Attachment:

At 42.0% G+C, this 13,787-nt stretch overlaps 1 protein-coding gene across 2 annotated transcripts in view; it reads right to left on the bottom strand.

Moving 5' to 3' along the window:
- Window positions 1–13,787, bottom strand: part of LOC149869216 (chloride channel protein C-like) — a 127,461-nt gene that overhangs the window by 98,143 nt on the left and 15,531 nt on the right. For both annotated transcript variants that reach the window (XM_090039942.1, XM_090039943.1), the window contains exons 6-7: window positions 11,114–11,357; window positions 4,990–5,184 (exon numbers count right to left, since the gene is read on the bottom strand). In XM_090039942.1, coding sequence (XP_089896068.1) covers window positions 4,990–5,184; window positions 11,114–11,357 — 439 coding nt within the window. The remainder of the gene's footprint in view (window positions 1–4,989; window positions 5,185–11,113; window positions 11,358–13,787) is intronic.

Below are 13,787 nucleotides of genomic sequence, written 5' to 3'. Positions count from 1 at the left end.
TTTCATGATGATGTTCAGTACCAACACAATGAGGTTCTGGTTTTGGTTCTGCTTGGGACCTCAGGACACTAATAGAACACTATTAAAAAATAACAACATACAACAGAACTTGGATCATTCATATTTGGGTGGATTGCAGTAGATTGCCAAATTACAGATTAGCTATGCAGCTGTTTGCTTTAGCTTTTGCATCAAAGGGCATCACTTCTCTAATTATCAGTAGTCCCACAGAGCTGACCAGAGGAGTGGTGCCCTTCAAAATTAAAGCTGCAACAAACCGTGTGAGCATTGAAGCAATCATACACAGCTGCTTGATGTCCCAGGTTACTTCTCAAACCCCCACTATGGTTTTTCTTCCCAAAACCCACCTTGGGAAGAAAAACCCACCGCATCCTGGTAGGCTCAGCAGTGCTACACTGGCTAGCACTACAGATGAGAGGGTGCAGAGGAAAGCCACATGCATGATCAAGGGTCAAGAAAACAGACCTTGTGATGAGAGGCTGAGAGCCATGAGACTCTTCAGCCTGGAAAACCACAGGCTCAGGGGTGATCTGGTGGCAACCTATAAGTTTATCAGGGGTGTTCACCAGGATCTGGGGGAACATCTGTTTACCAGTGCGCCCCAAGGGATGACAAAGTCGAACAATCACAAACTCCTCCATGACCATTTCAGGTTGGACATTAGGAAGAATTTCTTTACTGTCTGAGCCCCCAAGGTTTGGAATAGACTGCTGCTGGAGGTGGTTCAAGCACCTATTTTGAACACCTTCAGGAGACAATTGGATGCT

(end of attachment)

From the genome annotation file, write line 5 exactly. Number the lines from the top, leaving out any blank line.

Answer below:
TTTCATGATGATGTTCAGTACCAACACAATGAGGTTCTGGTTTTGGTTCTGCTTGGGACCTCAGGACACTAATAGAACACTATTAAAAAATAACAACATACAACAGAACTTGGATCATTCATATTTGGGTGGATTGCAGTAGATTGCCAAATTACAGATTAGCTATGCAGCTGTTTGCTTTAGCTTTTGCATCAAAGGGCATCACTTCTCTAATTATCAGTAGTCCCACAGAGCTGACCAGAGGAGTGGTGCCCTTCAAAATTAAAGCTGCAACAAACCGTGTGAGCATTGAAGCAATCATACACAGCTGCTTGATGTCCCAGGTTACTTCTCAAACCCCCACTATGGTTTTTCTTCCCAAAACCCACCTTGGGAAGAAAAACCCACCGCATCCTGGTAGGCTCAGCAGTGCTACACTGGCTAGCACTACAGATGAGAGGGTGCAGAGGAAAGCCACATGCATGATCAAGGGTCAAGAAAACAGACCTTGTGATGAGAGGCTGAGAGCCATGAGACTCTTCAGCCTGGAAAACCACAGGCTCAGGGGTGATCTGGTGGCAACCTATAAGTTTATCAGGGGTGTTCACCAGGATCTGGGGGAACATCTGTTTACCAGTGCGCCCCAAGGGATGACAAAGTCGAACAATCACAAACTCCTCCATGACCATTTCAGGTTGGACATTAGGAAGAATTTCTTTACTGTCTGAGCCCCCAAGGTTTGGAATAGACTGCTGCTGGAGGTGGTTCAAGCACCTATTTTGAACACCTTCAGGAGACAATTGGATGCT